By Josephine Wu, Editorial Manager
The trip to Boston’s acclaimed Museum of Fine Arts was supposed to be a cultural learning experience for the two dozen 7th-grade students from Helen Y. Davis Leadership Academy Charter Public School that visited, most of whom were people of color. Instead, it was a lesson in racism.
The first red flag occurred when the tour of the museum started. Upon the entrance of the chaperones and students, a member of the museum staff reportedly outlined the rules, telling kids, “no food, no drink, and no watermelon.” Their emphasis on watermelon plays on a racist trope claiming that black people have a supposedly greater appetite for watermelon. Despite only appearing as a simple joke, watermelon imagery has been prevalent in racial profiling and rude behavior toward black people, stemming from newspapers during the Civil War publishing cartoons of blacks reveling in watermelon to depict them as simple-minded.
However, the stereotyping didn’t stop there. Marvelyne Lamy, an English teacher at the school, attended the tour as a chaperone. She noticed that her students were instructed not to touch any artifacts but that white students from other schools were not deterred from doing so.
“The minute one of our students followed suit, the security guards would yell at them…Throughout our walk, [the guards] followed us,” Lamy said. Again, the staff’s behavior endorsed stereotypes that black people tend to shoplift or steal. While the guards might have thought they were simply doing their jobs, they racially profiled Lamy’s students by categorizing them as thieves—perhaps subconsciously—and treating them differently from their white counterparts.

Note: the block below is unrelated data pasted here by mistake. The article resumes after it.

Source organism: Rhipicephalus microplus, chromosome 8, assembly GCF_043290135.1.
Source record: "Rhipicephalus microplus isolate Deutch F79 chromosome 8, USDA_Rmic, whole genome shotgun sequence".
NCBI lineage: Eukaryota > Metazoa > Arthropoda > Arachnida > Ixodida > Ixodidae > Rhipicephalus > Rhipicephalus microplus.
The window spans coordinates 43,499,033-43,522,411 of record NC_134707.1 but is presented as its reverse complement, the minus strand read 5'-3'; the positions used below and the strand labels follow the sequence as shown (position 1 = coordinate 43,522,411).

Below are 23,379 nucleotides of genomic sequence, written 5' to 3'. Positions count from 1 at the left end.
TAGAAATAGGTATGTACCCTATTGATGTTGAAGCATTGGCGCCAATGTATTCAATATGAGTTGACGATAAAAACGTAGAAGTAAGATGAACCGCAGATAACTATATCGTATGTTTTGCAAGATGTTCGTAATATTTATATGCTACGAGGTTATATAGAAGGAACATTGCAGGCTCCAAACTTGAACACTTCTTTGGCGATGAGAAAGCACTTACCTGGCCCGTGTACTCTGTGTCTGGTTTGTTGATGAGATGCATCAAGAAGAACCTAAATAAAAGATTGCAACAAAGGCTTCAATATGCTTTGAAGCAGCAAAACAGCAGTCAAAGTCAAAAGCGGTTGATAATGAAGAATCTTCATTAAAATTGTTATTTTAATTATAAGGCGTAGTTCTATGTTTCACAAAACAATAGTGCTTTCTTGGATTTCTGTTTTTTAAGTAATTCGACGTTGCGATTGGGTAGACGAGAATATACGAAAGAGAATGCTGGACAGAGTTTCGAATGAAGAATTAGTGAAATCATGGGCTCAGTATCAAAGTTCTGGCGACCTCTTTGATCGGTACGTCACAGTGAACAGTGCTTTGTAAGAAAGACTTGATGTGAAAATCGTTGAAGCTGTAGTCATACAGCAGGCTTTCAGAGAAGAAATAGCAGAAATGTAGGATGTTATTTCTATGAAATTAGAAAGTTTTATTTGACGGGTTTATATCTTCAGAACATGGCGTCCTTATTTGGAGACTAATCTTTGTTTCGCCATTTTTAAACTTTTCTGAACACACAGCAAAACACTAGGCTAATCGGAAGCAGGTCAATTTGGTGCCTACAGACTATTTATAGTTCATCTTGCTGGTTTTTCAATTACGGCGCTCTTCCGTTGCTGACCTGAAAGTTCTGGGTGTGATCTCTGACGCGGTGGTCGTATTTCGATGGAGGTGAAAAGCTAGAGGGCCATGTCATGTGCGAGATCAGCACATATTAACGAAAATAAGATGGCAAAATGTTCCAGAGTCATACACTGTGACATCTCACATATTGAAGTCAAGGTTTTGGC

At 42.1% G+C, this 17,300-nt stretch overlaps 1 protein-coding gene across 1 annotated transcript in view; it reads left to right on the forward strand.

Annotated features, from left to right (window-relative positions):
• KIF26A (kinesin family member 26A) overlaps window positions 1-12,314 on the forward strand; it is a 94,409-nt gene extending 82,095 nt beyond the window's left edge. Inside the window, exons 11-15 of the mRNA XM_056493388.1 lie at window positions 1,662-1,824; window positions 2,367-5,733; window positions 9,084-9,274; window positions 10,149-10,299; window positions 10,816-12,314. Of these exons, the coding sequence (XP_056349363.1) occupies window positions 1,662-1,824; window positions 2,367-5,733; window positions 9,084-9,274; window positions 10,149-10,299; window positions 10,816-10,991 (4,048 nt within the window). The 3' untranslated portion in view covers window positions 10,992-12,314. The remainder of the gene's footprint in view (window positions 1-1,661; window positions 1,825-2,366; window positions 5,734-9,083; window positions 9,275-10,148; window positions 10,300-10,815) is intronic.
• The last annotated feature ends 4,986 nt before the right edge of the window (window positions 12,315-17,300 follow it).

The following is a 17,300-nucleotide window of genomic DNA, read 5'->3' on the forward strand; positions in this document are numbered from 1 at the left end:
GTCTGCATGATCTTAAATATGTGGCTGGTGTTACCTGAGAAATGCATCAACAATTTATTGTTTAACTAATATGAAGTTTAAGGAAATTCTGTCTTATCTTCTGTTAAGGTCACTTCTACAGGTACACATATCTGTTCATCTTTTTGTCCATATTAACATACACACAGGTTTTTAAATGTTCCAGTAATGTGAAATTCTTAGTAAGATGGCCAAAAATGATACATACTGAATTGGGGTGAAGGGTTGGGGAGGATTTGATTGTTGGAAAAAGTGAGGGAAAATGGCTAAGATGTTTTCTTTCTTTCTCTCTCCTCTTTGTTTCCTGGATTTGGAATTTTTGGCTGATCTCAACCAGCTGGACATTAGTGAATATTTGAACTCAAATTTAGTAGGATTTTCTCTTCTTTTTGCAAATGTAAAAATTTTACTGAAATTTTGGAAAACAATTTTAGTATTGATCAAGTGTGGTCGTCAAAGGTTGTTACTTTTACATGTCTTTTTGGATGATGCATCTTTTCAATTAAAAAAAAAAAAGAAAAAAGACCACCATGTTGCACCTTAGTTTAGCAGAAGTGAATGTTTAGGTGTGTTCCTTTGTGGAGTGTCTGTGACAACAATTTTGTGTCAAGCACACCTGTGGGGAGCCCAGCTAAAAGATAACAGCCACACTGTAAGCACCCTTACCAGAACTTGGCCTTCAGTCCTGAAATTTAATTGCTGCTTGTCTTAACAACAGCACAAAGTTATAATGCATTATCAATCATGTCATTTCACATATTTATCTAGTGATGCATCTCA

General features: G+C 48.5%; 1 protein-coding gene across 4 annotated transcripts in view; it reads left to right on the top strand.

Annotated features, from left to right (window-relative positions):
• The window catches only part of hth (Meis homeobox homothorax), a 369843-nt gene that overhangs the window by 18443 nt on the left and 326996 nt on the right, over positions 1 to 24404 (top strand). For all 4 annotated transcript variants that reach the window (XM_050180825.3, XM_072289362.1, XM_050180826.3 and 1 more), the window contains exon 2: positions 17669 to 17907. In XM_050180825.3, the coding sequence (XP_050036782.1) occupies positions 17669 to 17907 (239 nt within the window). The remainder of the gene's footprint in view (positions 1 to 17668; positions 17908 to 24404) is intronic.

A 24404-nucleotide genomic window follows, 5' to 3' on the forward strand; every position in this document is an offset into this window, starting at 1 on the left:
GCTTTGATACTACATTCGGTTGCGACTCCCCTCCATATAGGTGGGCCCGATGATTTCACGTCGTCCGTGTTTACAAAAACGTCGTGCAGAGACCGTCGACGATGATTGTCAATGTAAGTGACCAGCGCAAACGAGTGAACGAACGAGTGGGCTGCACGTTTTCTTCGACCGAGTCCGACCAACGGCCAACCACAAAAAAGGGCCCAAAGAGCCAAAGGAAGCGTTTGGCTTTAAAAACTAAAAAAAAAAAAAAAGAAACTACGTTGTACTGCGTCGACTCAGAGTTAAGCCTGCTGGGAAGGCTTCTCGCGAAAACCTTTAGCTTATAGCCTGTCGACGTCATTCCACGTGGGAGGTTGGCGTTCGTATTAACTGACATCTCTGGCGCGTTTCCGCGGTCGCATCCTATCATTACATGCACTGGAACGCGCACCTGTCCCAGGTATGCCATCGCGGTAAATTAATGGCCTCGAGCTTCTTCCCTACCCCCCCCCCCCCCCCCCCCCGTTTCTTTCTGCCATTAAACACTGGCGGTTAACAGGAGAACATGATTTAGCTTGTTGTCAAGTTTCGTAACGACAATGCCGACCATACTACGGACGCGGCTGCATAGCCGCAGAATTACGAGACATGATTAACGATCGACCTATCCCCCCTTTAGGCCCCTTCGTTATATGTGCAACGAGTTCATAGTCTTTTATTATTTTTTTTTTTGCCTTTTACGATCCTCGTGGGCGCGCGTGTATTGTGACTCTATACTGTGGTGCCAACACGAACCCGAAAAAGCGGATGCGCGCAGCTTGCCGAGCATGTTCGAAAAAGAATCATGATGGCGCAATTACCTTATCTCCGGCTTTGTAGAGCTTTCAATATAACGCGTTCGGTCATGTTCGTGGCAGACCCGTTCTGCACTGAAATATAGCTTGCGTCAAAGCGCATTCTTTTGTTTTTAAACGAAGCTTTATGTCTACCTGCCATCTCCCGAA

A similar pattern pursued these students as they continued their tour, with even passerby and other visitors mirroring the conduct of the staff. A museum-goer noticed a student dancing along to music being played in the exhibit and commented, “It’s a shame that she is not learning and instead stripping,” supporting the widely-held idea that black women are promiscuous. Another addressed the students as “f–cking black kids.”
This language is not only dangerous and damaging toward the students that heard it, but it also reflects the ever-present culture of disrespect toward people of color. How far can we measure our progress if comments made during the Civil War about black people are still being made today? How far can we measure our progress if this issue and this mistreatment is ignored and denied?
The museum later released an open letter addressed to the school, acknowledging that the students “encountered a range of challenging and unacceptable experiences that made them feel unwelcome.” At the same time, they covertly defended themselves by being unable to “definitively confirm or deny” that students were told “no food, no drink, no watermelon” and suggesting that the “security guards’ rotations” inadvertently made it appear to students as if they were being followed.
Despite being an apology, the letter itself is a playground of flaws. The museum could not even acknowledge the blatant racism their staff displayed and failed to fully admit that these students faced racism. Instead, they used the euphemism “feel unwelcome” in place of the blunt, yet accurate, word “racism.”
Hopefully, the students’ experience was not completely negative. Instead, Lamy considered it “bittersweet,” with her students unfortunately learning about real-life racism and finding their voices in the process. Many wanted to write letters to the museum to prevent this from occurring again.
Lamy had suggestions for the Boston Museum of Fine Arts—and for other museums across the country as well. She noted that their staff could be more diverse and that the museum could have a more inclusive platform so that its guests could be more diverse too.
Either way, we cannot claim progress if we cannot step forward from over one hundred years ago.